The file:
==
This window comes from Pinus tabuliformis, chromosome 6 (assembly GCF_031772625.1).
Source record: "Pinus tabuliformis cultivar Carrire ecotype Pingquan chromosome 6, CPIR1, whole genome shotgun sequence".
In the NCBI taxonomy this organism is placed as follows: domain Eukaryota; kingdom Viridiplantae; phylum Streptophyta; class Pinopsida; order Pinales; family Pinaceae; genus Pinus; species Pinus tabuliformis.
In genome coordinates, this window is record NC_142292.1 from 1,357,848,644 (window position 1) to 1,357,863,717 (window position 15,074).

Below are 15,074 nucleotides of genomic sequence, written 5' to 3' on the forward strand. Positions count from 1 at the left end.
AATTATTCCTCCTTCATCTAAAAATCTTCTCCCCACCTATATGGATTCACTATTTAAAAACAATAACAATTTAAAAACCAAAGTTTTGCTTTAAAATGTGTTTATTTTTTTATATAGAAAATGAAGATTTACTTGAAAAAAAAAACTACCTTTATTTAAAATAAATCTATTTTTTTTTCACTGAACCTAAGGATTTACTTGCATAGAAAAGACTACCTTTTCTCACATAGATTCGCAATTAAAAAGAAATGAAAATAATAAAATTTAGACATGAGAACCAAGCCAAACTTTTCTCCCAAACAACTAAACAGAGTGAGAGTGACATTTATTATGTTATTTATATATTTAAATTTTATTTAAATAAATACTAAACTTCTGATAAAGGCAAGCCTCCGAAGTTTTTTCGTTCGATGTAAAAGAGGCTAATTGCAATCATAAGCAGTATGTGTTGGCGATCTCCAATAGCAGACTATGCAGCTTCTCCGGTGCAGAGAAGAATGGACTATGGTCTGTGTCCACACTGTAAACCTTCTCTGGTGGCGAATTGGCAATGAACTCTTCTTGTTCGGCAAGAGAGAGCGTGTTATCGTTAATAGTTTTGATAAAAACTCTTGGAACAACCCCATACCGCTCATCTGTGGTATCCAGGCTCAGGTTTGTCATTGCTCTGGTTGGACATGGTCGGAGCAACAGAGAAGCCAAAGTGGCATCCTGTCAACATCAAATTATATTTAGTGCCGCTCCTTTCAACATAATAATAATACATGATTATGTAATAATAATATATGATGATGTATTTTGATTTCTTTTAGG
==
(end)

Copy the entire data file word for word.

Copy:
This window comes from Pinus tabuliformis, chromosome 6 (assembly GCF_031772625.1).
Source record: "Pinus tabuliformis cultivar Carrire ecotype Pingquan chromosome 6, CPIR1, whole genome shotgun sequence".
In the NCBI taxonomy this organism is placed as follows: domain Eukaryota; kingdom Viridiplantae; phylum Streptophyta; class Pinopsida; order Pinales; family Pinaceae; genus Pinus; species Pinus tabuliformis.
In genome coordinates, this window is record NC_142292.1 from 1,357,848,644 (window position 1) to 1,357,863,717 (window position 15,074).

Below are 15,074 nucleotides of genomic sequence, written 5' to 3' on the forward strand. Positions count from 1 at the left end.
AATTATTCCTCCTTCATCTAAAAATCTTCTCCCCACCTATATGGATTCACTATTTAAAAACAATAACAATTTAAAAACCAAAGTTTTGCTTTAAAATGTGTTTATTTTTTTATATAGAAAATGAAGATTTACTTGAAAAAAAAAACTACCTTTATTTAAAATAAATCTATTTTTTTTTCACTGAACCTAAGGATTTACTTGCATAGAAAAGACTACCTTTTCTCACATAGATTCGCAATTAAAAAGAAATGAAAATAATAAAATTTAGACATGAGAACCAAGCCAAACTTTTCTCCCAAACAACTAAACAGAGTGAGAGTGACATTTATTATGTTATTTATATATTTAAATTTTATTTAAATAAATACTAAACTTCTGATAAAGGCAAGCCTCCGAAGTTTTTTCGTTCGATGTAAAAGAGGCTAATTGCAATCATAAGCAGTATGTGTTGGCGATCTCCAATAGCAGACTATGCAGCTTCTCCGGTGCAGAGAAGAATGGACTATGGTCTGTGTCCACACTGTAAACCTTCTCTGGTGGCGAATTGGCAATGAACTCTTCTTGTTCGGCAAGAGAGAGCGTGTTATCGTTAATAGTTTTGATAAAAACTCTTGGAACAACCCCATACCGCTCATCTGTGGTATCCAGGCTCAGGTTTGTCATTGCTCTGGTTGGACATGGTCGGAGCAACAGAGAAGCCAAAGTGGCATCCTGTCAACATCAAATTATATTTAGTGCCGCTCCTTTCAACATAATAATAATACATGATTATGTAATAATAATATATGATGATGTATTTTGATTTCTTTTAGG